‘What do you most value in life’ is one of those existential questions that can make you twitch nervously, however much you realise that it is probably quite important.
Honesty is more important to me than ensuring that everyone I encounter remains happy throughout our encounter. Do I have to tell you that this has got me into trouble on more than a few occasions throughout my career – well, my life?
To a large extent, our persona, or makeup is shaped by what we hold to be most dear. For some it is status, or achievement, or leaving a legacy. To others it is simplicity. I’m sure leaving a legacy was a bi-product of the way she lived, but Mother Teresa valued simplicity big time. To anyone who knew her, this was just obvious.
Think of anyone you know and I’m sure you can come up three things you reckon they place a high value on. Boris? He wants to be regarded as a great statesman, he wants to be liked, he wants to be funny (the last two being essential ingredients of what makes a great PM, of course). Jo Brand? Wants to provoke thinking that challenges orthodoxy, wants to be hard edged and shocking, believes in the ascendancy of women. Just guesses, of course.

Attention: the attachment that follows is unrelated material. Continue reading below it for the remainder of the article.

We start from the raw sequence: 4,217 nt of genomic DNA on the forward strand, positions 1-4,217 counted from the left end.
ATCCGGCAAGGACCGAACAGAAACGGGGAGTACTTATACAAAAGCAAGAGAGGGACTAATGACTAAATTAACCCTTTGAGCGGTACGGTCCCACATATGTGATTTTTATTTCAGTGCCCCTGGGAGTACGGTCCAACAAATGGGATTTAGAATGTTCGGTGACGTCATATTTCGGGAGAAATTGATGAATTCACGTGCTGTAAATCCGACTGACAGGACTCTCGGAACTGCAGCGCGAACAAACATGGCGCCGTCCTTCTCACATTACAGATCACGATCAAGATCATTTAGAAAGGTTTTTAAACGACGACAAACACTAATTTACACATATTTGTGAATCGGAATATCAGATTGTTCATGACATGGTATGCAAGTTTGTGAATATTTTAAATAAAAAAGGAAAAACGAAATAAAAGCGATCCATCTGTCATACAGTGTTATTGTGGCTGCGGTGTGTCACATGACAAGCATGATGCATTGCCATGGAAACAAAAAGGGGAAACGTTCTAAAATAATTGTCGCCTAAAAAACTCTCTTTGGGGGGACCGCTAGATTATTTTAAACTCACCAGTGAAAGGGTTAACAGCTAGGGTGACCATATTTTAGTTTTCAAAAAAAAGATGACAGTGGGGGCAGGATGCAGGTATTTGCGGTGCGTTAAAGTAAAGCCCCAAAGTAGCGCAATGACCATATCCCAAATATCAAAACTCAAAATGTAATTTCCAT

And, as organisations are just collectives of people, some of whom have more influence than others in the way things are run, they too (the organisations) inevitably place more value on some ways of working than they do on others. Try unconfusing the following, so that the main values match the organisation accurately:
I hesitate before suggesting that every organisation should declare their values. I’d rather start by conducting a survey of every person in the organisation to ask what they think the company, club or whatever, values most highly. Then distil this down and show the leaders and run out of the room quickly.
When they have recovered, those leaders should talk through what they really want to value most highly, as opposed to what their people say they do at the moment. Put a plan together that will make these values dominant within 12 months, execute the plan, then conduct another survey.
If it has worked, and it is now clear that the key values are actually being lived, breathed and obvious, only then should you begin to consider publishing.
But don’t kid yourself that sticking a nice list on a website, or a wall, will somehow transform your DNA. Science is a wee bit trickier than that.
You’ll see from the list above that some values obviously connect to an organisation. And some don’t. Make yours the sort of organisation where there is absolutely no doubt what you believe…..and practise.